The background to the Garden Habitat style of planting—or the ‘Hansen School’ of planting as it has come to be known after its greatest proponent, Professor Richard Hansen—is given in Chapters 2 and 3. In essence, this approach aims to mimic the spatial patterns of plants in the wild, using species and cultivars that are very well adapted to prevailing site conditions, and with a strong aesthetic element
(a) A naturalistic planting plan showing the location of each individual plant
(b) Andropogon Associates Planting Plan—bog garden for Longwood Gardens. A naturalistic planting
plan with all the plants individually located
thrown in. There is much less emphasis on the block or the drift, and a far greater emphasis on the individual plant and its placing. Whilst each species may show a degree of clumping or aggregation, it is the interactions between these aggregates that gives rise to the naturalistic effect, and much of the visual beauty of these plantings.
The philosophical basis to Garden Habitat planting arises partly from ecological fitness to site principles, but also partly from spatial factors that describe the typical degree of association or aggregation of that species in the wild. As discussed in Chapter 4, five degrees of aggregation or Plant Sociability are recognised, ranging from isolated scattered individuals through to species that form dense monocultural stands. Most Garden Habitat plantings contain a mix of these different types to achieve complete vegetation cover. Moreover, there is a clear structural component to the plantings, with species classified according to their size, form and dominance in the planting.
A variety of graphical representations have been used to depict these naturalistic plantings. At the basic level, plans can simply label each individual plant (Figure 9.7a), but this becomes very difficult to follow when applied to plantings of any considerable size. A particular problem is that this type of planting relies on the repetition of species across the space. In Figure 9.7a it is very difficult to tell which species are repeating, and where. Implementing a plan such as this is very time-consuming and the laying out of plants has to be done bit by bit as one advances across the area. Of course, it is possible to give each plant a different colour or shading, but most technical planting plans have to be produced in black and white, and there are a limited number of patterns that can be used to identify each circle from the others.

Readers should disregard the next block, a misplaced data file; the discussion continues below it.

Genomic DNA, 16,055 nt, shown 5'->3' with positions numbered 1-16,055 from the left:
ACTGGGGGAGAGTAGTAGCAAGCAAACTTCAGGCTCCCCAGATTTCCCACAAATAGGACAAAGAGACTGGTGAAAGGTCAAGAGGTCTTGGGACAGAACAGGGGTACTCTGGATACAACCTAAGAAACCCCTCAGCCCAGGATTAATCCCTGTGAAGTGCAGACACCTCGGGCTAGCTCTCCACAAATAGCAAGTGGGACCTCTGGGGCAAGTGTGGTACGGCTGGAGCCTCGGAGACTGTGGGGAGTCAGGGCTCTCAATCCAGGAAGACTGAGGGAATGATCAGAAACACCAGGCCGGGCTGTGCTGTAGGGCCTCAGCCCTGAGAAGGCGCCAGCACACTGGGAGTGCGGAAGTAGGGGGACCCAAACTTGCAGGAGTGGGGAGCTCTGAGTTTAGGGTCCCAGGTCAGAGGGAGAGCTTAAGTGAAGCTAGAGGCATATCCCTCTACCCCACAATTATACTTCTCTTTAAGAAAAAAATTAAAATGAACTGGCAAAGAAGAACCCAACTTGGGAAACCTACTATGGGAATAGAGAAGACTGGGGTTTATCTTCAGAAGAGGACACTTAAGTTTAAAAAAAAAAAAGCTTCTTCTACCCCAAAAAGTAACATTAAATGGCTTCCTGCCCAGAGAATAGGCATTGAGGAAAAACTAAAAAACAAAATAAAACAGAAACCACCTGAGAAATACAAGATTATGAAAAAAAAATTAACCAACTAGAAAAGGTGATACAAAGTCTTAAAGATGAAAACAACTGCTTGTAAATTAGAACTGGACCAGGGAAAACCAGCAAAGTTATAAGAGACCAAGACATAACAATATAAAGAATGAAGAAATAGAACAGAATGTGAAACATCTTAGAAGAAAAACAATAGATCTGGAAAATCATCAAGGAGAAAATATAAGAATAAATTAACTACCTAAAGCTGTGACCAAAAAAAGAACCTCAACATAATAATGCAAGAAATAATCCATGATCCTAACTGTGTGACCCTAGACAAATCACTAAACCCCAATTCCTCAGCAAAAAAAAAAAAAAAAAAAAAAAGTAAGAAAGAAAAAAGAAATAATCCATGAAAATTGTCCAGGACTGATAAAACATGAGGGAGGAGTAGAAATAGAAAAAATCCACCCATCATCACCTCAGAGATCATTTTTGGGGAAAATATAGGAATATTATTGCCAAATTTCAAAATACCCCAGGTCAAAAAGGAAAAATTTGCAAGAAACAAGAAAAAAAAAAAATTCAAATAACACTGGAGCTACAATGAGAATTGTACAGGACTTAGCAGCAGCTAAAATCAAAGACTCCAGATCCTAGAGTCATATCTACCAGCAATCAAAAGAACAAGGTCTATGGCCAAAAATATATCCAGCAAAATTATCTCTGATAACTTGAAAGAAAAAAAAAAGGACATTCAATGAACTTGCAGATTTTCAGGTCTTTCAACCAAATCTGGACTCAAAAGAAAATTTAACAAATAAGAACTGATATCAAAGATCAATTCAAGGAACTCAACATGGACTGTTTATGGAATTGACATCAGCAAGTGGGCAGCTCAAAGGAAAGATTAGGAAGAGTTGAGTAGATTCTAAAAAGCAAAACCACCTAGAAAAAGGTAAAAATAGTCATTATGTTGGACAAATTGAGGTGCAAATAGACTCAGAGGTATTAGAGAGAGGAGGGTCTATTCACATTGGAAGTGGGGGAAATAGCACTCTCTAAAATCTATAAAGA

A more sophisticated approach, and one that is much more common, is to give each plant its own symbol. For example, Figure 9.8 shows a similarsized area of planting to that depicted in Figure 9.7a,
A similar plan to 9.7, showing the location of each plant but, in this
instance, each species or cultivar has its own symbol
Typical symbols for different plant types as used in the German ‘Garden Habitat’ approach to planting. These symbols help the
planner gain an impression of the flowering period of planting
Examples of graphic representation of groundcover species
but this time symbols are used instead of named circles. The structure of the planting is immediately more obvious and, importantly, it is relatively easy to see where each species is repeated. Standardised symbols can be applied to represent different plant types—the plan shown in Figure 9.8 uses these symbols. Figure 9.9 shows some of the common symbols used in planting plans in Germany.
Close examination of Figure 9.8 indicates that, although each individual plant is shown, much of the arrangement of the plants is into single species blocks or drifts. For some groupings, there is actually little need to show where each plant goes—it would be more efficient to indicate the boundaries of the group. This is particularly true of ground – cover plants where individuals merge to form a mass where no single plant is indistinguishable from any other. In such situations, it makes sense to show these plants as a mass rather than as individuals. These can still be illustrated symbolically by giving each group its own graphic, as indicated in Figure 9.10.
Figure 9.11 illustrates two plans where these techniques have been combined. A strong structural impression is given by these plans, with the arrangements of different types of perennials being clearly shown. Aggregated clump-forming species arise out of lower-growing and ground-covering masses, with larger, more solitary species scattered throughout. This structural or architectural approach represents the most straightforward way of composing such naturalistic planting plans and has achieved wide recognition through the Garden Habitat planting promoted by Hansen and Stahl (1993).
This approach is most commonly applied to perennials. The structure of the planting is determined by dominant perennials that are scattered rhythmically throughout and impose order on the planting. These ‘theme’ or emergent plants determine the character of the planting. Secondary plants fill-in spaces between the more dominant plants, according to their ‘sociability’ (see Chapter 4), whether they be
Some examples of combined symbol – based naturalistic planting plans
dominant plants companion plants groundcover plants
The basic components of ‘Garden Habitat’ planting
aggregated ‘companion perennials’, ground-covering perennials or scattered perennials (Figure 9.12).